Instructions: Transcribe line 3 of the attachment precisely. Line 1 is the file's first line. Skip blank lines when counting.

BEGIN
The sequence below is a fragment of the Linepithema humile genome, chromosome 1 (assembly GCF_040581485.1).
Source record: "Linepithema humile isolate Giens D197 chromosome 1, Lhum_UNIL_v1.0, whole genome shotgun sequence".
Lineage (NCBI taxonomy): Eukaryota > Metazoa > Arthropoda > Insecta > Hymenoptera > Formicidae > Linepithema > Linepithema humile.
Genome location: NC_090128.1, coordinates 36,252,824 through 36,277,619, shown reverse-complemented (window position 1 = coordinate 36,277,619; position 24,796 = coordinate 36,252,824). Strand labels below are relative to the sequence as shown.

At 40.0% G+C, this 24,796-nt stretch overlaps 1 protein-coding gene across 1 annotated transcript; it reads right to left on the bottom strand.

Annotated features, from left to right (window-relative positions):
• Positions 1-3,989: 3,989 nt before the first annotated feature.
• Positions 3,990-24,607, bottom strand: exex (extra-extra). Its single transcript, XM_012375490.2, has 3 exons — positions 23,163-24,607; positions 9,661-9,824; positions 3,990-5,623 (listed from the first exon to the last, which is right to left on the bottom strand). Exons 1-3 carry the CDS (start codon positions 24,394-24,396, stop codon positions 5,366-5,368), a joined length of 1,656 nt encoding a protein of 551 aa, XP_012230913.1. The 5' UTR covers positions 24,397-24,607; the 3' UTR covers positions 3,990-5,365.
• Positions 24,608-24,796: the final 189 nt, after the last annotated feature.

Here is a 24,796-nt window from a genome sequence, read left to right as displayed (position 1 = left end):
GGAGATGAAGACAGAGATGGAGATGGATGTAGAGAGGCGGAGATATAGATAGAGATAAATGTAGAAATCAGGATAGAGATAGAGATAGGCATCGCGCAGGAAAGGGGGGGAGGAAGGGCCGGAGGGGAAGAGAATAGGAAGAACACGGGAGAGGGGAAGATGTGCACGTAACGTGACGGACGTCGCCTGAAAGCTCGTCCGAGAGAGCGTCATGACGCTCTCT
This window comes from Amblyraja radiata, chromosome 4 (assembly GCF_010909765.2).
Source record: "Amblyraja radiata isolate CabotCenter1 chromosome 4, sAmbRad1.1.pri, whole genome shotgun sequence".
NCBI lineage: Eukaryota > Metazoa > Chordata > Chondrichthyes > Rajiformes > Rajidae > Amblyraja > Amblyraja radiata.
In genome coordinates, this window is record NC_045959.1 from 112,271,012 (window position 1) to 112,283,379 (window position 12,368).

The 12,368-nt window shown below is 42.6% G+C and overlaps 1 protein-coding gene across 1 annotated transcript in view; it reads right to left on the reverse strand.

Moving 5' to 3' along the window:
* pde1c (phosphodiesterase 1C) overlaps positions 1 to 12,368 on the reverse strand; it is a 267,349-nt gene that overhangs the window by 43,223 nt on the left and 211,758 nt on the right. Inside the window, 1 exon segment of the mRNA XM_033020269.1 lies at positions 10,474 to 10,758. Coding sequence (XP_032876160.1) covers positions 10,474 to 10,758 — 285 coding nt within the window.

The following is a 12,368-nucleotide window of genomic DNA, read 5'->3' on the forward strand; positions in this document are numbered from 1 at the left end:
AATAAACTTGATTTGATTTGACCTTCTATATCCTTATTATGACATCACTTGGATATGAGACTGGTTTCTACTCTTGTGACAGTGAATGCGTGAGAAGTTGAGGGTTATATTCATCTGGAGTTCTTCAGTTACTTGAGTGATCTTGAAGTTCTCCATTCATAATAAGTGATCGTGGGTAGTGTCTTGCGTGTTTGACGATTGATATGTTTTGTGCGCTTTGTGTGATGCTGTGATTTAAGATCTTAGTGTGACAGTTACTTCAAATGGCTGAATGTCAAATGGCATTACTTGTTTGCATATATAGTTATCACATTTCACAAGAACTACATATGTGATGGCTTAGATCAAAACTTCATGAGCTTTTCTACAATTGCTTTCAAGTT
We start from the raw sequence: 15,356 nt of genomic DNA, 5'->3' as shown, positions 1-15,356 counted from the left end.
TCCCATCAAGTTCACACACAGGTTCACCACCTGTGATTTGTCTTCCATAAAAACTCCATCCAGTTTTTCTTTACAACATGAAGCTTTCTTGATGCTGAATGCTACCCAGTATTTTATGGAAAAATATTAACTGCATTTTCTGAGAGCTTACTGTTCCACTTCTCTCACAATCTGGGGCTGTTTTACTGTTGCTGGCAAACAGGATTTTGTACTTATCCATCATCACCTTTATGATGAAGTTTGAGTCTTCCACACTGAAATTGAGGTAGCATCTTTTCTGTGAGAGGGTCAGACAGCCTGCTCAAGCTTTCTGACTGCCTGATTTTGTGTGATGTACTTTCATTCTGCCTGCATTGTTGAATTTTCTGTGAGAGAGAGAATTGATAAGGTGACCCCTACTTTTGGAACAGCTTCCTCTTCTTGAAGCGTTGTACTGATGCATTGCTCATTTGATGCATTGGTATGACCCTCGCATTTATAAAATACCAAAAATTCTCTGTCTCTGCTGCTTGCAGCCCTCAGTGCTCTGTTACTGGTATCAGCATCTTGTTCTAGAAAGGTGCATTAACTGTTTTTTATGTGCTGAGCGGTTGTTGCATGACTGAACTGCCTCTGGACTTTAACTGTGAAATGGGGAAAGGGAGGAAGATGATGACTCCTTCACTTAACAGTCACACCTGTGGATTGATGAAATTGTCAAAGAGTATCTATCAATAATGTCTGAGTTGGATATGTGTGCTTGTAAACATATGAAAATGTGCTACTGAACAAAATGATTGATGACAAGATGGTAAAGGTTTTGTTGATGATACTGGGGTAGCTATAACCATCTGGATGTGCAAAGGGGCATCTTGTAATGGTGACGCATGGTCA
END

Lineage (NCBI taxonomy): Eukaryota > Metazoa > Arthropoda > Insecta > Hymenoptera > Formicidae > Linepithema > Linepithema humile.